On Father Rahner and Other


On Father Rahner and Other Controversies

First, my thanks to those generous-spirited people who stopped by to help clear up some of the difficulties involved with Father Rahner. As with many theologians who are working largely beyond the concerns of most laymen, it can be very easy to misinterpret what he is saying. Without proper training in the use of terms and a fairly thorough understanding of the background of the matter being discussed, it would seem that one could easily misread such theologians. Fr. Balthasar, for example, has been accused of teaching universalism, when nothing I have read has made any suggestion of the sort. Others have been accused of various other modernists heresies. I sited the "Our Lady's Warrior Site" because they were one of the few that sited Fr. Rahner alone, without the entire panoply of every modern theologian.

One conclusion I have drawn from this is that the vast majority of Fr. Rahner's work is probably NOT appropriate for spiritual reading for the vast majority of those of us without degrees in theology. It is obvious that one could become confused, disoriented, and experience potentially serious disruptions in spiritual life. However, Fr. Jim has said that he may post some Eucharistic meditations. In addition, I have a book of prayers that I find good reading.

On Father DeMello--while I know that some of the later works are said to be syncretistic, I have not found this in my reading. I have found much of his writing extremely helpful, and I read the Vatican Notification as perhaps a bit over-cautious. However, given the tendency of people to go to extremes, it is probably salutary to warn those sould inclined to embrace things without reservation, that caution should be employed in approaching these works. I have read much of DeMello's early work myself, and have profited greatly from the insights provided--but I would be cautious about the ones I would suggest to others to read. I feel that to a certain extent I come with a kind of built-in protection. Having been a protestant for quite some time, I have "my antennae" up for things that do not sound orthodox. Some of these I'm inclined to dismiss as my overly suspicious mind, others are serious concerns. For example, Matthew Fox comes to mind as one who is immediately recognizable as a problem even in early works. Be that as it may, I think that many may benefit from reading Fr. DeMello so long as they bear in mind that certain tendencies might be present, particularly in later works, that could be misinterpreted. One of the difficulties with the notification on Fr. DeMello's work, if I recall, is that it was issued after he was dead, and thus not able to revise or explain what he intended by some of the "errors" noted in the notification. I have read some writings by close friends of Fr. DeMello that suggest that he may have been misinterpreted.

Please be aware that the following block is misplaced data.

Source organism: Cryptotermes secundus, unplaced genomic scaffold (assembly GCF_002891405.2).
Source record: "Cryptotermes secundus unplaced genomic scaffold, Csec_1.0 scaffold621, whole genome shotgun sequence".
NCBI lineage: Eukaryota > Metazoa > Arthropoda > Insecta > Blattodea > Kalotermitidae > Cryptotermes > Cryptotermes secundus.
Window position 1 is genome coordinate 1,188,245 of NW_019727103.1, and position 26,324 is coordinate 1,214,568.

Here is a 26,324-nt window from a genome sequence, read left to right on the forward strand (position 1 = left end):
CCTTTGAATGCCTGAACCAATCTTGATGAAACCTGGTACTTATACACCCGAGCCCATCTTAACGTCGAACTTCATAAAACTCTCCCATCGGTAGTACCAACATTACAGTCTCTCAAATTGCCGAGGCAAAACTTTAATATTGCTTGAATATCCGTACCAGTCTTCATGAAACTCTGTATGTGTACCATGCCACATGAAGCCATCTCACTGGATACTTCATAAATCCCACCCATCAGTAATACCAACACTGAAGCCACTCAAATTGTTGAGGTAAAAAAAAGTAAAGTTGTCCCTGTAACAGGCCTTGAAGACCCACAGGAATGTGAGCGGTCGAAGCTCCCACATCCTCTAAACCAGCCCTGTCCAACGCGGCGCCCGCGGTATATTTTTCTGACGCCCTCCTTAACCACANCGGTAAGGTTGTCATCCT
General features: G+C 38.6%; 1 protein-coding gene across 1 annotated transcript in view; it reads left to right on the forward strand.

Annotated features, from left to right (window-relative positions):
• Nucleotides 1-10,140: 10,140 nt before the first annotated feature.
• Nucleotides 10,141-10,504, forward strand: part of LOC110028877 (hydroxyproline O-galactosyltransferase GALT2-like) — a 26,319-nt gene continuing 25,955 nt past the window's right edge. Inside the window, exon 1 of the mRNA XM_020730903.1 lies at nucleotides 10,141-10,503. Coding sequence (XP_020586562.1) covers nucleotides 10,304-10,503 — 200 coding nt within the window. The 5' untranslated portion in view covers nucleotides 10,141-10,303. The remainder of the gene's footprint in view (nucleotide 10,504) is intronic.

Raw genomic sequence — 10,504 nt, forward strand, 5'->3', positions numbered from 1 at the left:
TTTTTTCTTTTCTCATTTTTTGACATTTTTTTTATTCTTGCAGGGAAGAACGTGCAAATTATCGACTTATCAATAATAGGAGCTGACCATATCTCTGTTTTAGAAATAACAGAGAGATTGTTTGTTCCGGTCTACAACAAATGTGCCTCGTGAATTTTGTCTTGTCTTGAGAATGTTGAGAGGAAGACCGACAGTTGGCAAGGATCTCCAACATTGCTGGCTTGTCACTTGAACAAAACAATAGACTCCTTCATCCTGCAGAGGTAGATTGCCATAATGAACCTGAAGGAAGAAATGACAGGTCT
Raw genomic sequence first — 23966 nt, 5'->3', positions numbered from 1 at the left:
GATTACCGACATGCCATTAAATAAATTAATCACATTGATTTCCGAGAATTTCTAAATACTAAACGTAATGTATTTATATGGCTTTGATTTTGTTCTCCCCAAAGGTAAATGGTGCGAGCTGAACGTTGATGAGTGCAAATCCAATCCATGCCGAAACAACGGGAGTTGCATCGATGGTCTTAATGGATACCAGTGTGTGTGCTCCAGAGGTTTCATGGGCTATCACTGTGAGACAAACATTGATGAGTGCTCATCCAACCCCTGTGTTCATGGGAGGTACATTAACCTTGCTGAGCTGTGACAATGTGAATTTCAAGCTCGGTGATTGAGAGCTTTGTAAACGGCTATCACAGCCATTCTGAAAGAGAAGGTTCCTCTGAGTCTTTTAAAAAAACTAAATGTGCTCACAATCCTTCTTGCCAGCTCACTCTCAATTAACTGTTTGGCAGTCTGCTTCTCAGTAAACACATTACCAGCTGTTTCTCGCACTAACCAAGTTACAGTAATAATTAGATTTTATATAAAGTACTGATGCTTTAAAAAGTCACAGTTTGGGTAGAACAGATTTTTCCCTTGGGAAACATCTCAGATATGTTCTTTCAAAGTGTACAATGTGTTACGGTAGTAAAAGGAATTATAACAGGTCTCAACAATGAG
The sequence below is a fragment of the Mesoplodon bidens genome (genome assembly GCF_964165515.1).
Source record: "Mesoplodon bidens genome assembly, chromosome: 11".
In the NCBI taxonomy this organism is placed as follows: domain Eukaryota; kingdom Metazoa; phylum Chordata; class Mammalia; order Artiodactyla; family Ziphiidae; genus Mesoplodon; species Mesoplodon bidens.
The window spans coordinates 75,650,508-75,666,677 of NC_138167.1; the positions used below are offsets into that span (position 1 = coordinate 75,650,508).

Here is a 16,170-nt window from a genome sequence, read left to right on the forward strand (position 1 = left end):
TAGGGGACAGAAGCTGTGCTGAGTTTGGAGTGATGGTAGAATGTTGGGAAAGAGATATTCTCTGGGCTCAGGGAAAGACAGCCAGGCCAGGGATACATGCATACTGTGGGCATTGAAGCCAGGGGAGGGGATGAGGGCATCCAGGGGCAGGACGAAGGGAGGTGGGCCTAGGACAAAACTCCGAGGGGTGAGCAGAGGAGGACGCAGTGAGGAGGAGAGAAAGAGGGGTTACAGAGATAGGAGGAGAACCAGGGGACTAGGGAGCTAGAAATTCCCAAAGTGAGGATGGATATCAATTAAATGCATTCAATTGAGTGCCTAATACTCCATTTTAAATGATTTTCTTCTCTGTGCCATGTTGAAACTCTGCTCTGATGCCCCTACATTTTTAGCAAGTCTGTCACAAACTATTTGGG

As in all things--caution and charity. St. Ignatius of Loyola advises us that if something can be interpreted as in-line with Church doctrine, we should do so. If it is obviously in error, then we should take care to correct the error, preferably privately, with the individual involved. Overall, a very charitable policy.

I do want to once again extend my thanks to all of those who so generously spent time and energy trying to help us understand some of the controversy surrounding Fr. Rahner. Ignorance may be worse than heresy, for at least with heresy, you have hold of part of the truth; in ignorance, you are completely blind.

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This page contains a single entry by Steven Riddle published on January 4, 2003 4:02 PM.

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